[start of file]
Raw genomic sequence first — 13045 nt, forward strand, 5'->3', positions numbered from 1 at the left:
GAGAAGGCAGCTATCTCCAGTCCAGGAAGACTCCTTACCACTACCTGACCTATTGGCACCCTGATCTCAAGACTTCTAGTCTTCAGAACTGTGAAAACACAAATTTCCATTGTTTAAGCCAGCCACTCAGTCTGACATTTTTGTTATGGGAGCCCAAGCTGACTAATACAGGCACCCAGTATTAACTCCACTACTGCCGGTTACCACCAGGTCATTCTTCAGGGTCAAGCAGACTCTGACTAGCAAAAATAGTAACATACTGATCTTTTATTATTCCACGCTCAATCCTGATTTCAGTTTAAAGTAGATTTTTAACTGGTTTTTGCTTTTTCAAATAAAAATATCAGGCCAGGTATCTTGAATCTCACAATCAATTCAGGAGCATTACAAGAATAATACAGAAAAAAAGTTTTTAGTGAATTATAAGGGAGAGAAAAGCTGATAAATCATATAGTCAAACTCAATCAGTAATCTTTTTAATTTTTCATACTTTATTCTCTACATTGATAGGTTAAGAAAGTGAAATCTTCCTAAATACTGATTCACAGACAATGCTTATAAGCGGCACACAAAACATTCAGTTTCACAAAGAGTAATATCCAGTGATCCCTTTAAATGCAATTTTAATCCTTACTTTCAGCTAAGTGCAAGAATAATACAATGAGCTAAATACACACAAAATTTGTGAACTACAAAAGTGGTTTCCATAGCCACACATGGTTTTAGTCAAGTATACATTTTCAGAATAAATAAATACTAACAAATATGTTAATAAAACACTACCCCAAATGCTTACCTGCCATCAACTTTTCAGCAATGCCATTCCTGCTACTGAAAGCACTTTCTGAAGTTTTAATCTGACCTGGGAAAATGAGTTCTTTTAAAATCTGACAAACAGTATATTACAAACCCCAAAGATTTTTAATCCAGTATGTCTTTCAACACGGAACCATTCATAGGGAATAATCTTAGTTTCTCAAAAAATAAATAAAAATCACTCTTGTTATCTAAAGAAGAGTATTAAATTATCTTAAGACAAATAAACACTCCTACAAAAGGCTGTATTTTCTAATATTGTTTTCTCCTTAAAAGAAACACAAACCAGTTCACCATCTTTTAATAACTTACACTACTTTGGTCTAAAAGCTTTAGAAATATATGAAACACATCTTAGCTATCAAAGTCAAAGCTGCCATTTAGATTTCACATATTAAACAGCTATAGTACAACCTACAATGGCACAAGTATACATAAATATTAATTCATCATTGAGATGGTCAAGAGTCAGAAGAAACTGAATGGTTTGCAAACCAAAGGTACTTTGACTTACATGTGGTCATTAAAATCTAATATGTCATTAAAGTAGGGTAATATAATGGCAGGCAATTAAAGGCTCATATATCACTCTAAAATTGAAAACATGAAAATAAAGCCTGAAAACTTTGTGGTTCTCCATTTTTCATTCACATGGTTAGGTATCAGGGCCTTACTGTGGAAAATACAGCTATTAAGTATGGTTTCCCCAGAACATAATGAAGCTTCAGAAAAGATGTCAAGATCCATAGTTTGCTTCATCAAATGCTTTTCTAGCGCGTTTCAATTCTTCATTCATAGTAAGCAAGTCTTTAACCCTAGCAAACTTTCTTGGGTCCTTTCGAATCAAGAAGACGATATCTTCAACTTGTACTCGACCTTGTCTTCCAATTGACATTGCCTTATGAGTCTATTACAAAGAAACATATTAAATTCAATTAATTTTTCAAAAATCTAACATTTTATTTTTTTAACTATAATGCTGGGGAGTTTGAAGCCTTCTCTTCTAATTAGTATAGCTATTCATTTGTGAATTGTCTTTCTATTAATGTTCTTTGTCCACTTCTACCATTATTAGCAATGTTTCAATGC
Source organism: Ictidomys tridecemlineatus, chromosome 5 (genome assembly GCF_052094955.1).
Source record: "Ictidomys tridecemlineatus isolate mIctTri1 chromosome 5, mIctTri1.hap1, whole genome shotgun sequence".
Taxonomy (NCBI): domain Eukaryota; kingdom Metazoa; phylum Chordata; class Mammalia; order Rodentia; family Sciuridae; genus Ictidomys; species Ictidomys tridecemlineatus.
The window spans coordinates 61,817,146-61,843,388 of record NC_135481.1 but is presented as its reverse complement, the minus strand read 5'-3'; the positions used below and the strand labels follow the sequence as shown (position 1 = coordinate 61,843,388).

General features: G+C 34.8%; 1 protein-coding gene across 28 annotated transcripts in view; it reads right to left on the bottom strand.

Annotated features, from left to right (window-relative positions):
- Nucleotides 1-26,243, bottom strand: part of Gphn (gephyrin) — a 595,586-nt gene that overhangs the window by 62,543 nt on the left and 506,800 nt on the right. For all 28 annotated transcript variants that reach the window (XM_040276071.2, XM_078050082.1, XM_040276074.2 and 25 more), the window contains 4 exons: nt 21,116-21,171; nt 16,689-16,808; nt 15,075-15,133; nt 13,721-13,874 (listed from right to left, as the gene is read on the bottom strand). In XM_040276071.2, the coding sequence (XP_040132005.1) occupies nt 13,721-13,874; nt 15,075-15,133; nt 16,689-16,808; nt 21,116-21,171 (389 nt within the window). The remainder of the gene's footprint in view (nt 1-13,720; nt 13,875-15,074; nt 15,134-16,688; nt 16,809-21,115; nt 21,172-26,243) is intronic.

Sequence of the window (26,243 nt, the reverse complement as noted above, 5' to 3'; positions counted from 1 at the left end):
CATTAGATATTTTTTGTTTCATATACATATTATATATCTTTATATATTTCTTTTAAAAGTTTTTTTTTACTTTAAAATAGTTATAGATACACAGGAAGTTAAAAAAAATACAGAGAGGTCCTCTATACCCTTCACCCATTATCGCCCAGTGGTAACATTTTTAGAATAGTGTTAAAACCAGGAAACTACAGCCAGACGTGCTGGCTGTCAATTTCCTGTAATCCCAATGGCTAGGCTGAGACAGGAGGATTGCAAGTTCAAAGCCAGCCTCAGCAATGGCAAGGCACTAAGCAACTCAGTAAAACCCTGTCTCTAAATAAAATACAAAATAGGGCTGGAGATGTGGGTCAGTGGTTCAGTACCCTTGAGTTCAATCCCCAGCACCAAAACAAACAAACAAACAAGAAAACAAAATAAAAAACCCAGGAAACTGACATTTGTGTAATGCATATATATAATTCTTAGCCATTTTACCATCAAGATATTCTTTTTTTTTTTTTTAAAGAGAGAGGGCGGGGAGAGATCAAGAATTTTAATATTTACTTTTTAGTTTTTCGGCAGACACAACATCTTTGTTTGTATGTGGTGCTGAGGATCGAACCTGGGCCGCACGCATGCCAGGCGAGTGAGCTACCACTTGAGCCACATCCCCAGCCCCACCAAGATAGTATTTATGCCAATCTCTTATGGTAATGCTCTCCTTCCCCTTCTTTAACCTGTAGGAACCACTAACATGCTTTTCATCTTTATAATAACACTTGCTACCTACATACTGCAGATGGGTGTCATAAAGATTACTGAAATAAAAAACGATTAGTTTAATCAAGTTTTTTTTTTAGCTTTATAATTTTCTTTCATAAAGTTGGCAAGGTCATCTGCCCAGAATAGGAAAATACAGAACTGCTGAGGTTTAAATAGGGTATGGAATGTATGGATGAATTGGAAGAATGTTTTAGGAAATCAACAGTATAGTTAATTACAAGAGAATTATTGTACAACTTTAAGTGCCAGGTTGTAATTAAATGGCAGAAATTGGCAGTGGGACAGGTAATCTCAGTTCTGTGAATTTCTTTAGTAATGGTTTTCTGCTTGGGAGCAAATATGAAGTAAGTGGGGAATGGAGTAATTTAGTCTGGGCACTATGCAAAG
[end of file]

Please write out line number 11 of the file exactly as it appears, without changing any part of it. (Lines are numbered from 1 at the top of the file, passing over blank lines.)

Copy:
CATTAGATATTTTTTGTTTCATATACATATTATATATCTTTATATATTTCTTTTAAAAGTTTTTTTTTACTTTAAAATAGTTATAGATACACAGGAAGTTAAAAAAAATACAGAGAGGTCCTCTATACCCTTCACCCATTATCGCCCAGTGGTAACATTTTTAGAATAGTGTTAAAACCAGGAAACTACAGCCAGACGTGCTGGCTGTCAATTTCCTGTAATCCCAATGGCTAGGCTGAGACAGGAGGATTGCAAGTTCAAAGCCAGCCTCAGCAATGGCAAGGCACTAAGCAACTCAGTAAAACCCTGTCTCTAAATAAAATACAAAATAGGGCTGGAGATGTGGGTCAGTGGTTCAGTACCCTTGAGTTCAATCCCCAGCACCAAAACAAACAAACAAACAAGAAAACAAAATAAAAAACCCAGGAAACTGACATTTGTGTAATGCATATATATAATTCTTAGCCATTTTACCATCAAGATATTCTTTTTTTTTTTTTTAAAGAGAGAGGGCGGGGAGAGATCAAGAATTTTAATATTTACTTTTTAGTTTTTCGGCAGACACAACATCTTTGTTTGTATGTGGTGCTGAGGATCGAACCTGGGCCGCACGCATGCCAGGCGAGTGAGCTACCACTTGAGCCACATCCCCAGCCCCACCAAGATAGTATTTATGCCAATCTCTTATGGTAATGCTCTCCTTCCCCTTCTTTAACCTGTAGGAACCACTAACATGCTTTTCATCTTTATAATAACACTTGCTACCTACATACTGCAGATGGGTGTCATAAAGATTACTGAAATAAAAAACGATTAGTTTAATCAAGTTTTTTTTTTAGCTTTATAATTTTCTTTCATAAAGTTGGCAAGGTCATCTGCCCAGAATAGGAAAATACAGAACTGCTGAGGTTTAAATAGGGTATGGAATGTATGGATGAATTGGAAGAATGTTTTAGGAAATCAACAGTATAGTTAATTACAAGAGAATTATTGTACAACTTTAAGTGCCAGGTTGTAATTAAATGGCAGAAATTGGCAGTGGGACAGGTAATCTCAGTTCTGTGAATTTCTTTAGTAATGGTTTTCTGCTTGGGAGCAAATATGAAGTAAGTGGGGAATGGAGTAATTTAGTCTGGGCACTATGCAAAG